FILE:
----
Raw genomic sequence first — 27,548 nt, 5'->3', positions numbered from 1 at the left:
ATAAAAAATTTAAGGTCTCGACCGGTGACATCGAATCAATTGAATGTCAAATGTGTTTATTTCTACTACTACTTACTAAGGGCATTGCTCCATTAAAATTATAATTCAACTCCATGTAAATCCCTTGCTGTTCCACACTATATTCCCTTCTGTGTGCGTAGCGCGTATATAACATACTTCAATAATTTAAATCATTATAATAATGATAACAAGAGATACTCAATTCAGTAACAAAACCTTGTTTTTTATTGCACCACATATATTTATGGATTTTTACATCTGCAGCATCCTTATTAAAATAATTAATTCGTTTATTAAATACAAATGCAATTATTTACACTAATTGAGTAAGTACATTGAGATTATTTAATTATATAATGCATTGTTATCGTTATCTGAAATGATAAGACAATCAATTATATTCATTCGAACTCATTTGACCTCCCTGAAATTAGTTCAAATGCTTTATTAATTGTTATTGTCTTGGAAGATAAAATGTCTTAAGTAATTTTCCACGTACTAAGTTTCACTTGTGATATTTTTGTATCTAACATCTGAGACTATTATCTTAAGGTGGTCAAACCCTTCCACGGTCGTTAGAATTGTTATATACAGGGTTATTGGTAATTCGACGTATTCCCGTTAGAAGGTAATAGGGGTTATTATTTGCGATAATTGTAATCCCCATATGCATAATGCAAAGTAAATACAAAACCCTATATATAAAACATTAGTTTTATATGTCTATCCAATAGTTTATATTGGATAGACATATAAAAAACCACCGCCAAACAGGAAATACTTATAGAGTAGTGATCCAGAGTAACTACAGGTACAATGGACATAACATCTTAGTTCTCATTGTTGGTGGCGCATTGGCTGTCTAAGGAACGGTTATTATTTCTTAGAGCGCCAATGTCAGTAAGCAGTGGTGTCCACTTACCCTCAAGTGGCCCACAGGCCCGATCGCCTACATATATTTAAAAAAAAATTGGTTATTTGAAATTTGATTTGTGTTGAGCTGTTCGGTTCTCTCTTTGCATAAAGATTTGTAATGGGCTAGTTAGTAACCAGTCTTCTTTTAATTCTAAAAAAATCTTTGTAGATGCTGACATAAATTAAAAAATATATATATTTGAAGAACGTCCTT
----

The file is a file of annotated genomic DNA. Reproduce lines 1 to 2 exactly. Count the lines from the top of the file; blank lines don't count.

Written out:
Raw genomic sequence first — 27,548 nt, 5'->3', positions numbered from 1 at the left:
ATAAAAAATTTAAGGTCTCGACCGGTGACATCGAATCAATTGAATGTCAAATGTGTTTATTTCTACTACTACTTACTAAGGGCATTGCTCCATTAAAATTATAATTCAACTCCATGTAAATCCCTTGCTGTTCCACACTATATTCCCTTCTGTGTGCGTAGCGCGTATATAACATACTTCAATAATTTAAATCATTATAATAATGATAACAAGAGATACTCAATTCAGTAACAAAACCTTGTTTTTTATTGCACCACATATATTTATGGATTTTTACATCTGCAGCATCCTTATTAAAATAATTAATTCGTTTATTAAATACAAATGCAATTATTTACACTAATTGAGTAAGTACATTGAGATTATTTAATTATATAATGCATTGTTATCGTTATCTGAAATGATAAGACAATCAATTATATTCATTCGAACTCATTTGACCTCCCTGAAATTAGTTCAAATGCTTTATTAATTGTTATTGTCTTGGAAGATAAAATGTCTTAAGTAATTTTCCACGTACTAAGTTTCACTTGTGATATTTTTGTATCTAACATCTGAGACTATTATCTTAAGGTGGTCAAACCCTTCCACGGTCGTTAGAATTGTTATATACAGGGTTATTGGTAATTCGACGTATTCCCGTTAGAAGGTAATAGGGGTTATTATTTGCGATAATTGTAATCCCCATATGCATAATGCAAAGTAAATACAAAACCCTATATATAAAACATTAGTTTTATATGTCTATCCAATAGTTTATATTGGATAGACATATAAAAAACCACCGCCAAACAGGAAATACTTATAGAGTAGTGATCCAGAGTAACTACAGGTACAATGGACATAACATCTTAGTTCTCATTGTTGGTGGCGCATTGGCTGTCTAAGGAACGGTTATTATTTCTTAGAGCGCCAATGTCAGTAAGCAGTGGTGTCCACTTACCCTCAAGTGGCCCACAGGCCCGATCGCCTACATATATTTAAAAAAAAATTGGTTATTTGAAATTTGATTTGTGTTGAGCTGTTCGGTTCTCTCTTTGCATAAAGATTTGTAATGGGCTAGTTAGTAACCAGTCTTCTTTTAATTCTAAAAAAATCTTTGTAGATGCTGACATAAATTAAAAAATATATATATTTGAAGAACGTCCTT